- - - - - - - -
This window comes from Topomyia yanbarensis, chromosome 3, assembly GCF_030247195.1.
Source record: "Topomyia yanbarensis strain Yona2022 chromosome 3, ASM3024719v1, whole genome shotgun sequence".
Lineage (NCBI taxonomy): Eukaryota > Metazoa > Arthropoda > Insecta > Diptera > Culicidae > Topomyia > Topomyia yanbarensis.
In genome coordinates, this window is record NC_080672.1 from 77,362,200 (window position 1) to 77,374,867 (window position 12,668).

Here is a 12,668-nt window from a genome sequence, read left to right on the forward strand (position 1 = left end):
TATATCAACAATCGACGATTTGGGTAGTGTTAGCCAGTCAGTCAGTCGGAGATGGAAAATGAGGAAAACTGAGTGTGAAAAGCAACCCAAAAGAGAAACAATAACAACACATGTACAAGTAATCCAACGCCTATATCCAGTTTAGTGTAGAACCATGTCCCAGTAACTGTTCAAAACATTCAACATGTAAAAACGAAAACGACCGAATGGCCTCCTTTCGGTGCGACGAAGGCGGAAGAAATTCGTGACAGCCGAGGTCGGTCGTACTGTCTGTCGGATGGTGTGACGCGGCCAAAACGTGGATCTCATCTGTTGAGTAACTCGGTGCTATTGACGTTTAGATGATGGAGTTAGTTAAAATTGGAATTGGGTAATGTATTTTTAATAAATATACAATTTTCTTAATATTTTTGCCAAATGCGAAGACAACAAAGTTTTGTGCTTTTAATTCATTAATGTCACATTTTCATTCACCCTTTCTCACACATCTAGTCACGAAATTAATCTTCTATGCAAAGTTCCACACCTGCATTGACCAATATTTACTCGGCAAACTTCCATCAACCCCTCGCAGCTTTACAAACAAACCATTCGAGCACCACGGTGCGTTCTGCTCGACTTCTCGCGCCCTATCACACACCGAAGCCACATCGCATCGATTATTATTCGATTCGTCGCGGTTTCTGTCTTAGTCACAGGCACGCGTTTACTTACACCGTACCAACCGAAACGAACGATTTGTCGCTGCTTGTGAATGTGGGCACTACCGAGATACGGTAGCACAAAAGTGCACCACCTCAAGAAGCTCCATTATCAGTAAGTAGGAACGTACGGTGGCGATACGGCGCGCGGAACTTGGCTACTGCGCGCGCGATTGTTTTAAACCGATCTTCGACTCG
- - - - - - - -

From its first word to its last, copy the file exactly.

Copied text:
This window comes from Topomyia yanbarensis, chromosome 3, assembly GCF_030247195.1.
Source record: "Topomyia yanbarensis strain Yona2022 chromosome 3, ASM3024719v1, whole genome shotgun sequence".
Lineage (NCBI taxonomy): Eukaryota > Metazoa > Arthropoda > Insecta > Diptera > Culicidae > Topomyia > Topomyia yanbarensis.
In genome coordinates, this window is record NC_080672.1 from 77,362,200 (window position 1) to 77,374,867 (window position 12,668).

Here is a 12,668-nt window from a genome sequence, read left to right on the forward strand (position 1 = left end):
TATATCAACAATCGACGATTTGGGTAGTGTTAGCCAGTCAGTCAGTCGGAGATGGAAAATGAGGAAAACTGAGTGTGAAAAGCAACCCAAAAGAGAAACAATAACAACACATGTACAAGTAATCCAACGCCTATATCCAGTTTAGTGTAGAACCATGTCCCAGTAACTGTTCAAAACATTCAACATGTAAAAACGAAAACGACCGAATGGCCTCCTTTCGGTGCGACGAAGGCGGAAGAAATTCGTGACAGCCGAGGTCGGTCGTACTGTCTGTCGGATGGTGTGACGCGGCCAAAACGTGGATCTCATCTGTTGAGTAACTCGGTGCTATTGACGTTTAGATGATGGAGTTAGTTAAAATTGGAATTGGGTAATGTATTTTTAATAAATATACAATTTTCTTAATATTTTTGCCAAATGCGAAGACAACAAAGTTTTGTGCTTTTAATTCATTAATGTCACATTTTCATTCACCCTTTCTCACACATCTAGTCACGAAATTAATCTTCTATGCAAAGTTCCACACCTGCATTGACCAATATTTACTCGGCAAACTTCCATCAACCCCTCGCAGCTTTACAAACAAACCATTCGAGCACCACGGTGCGTTCTGCTCGACTTCTCGCGCCCTATCACACACCGAAGCCACATCGCATCGATTATTATTCGATTCGTCGCGGTTTCTGTCTTAGTCACAGGCACGCGTTTACTTACACCGTACCAACCGAAACGAACGATTTGTCGCTGCTTGTGAATGTGGGCACTACCGAGATACGGTAGCACAAAAGTGCACCACCTCAAGAAGCTCCATTATCAGTAAGTAGGAACGTACGGTGGCGATACGGCGCGCGGAACTTGGCTACTGCGCGCGCGATTGTTTTAAACCGATCTTCGACTCG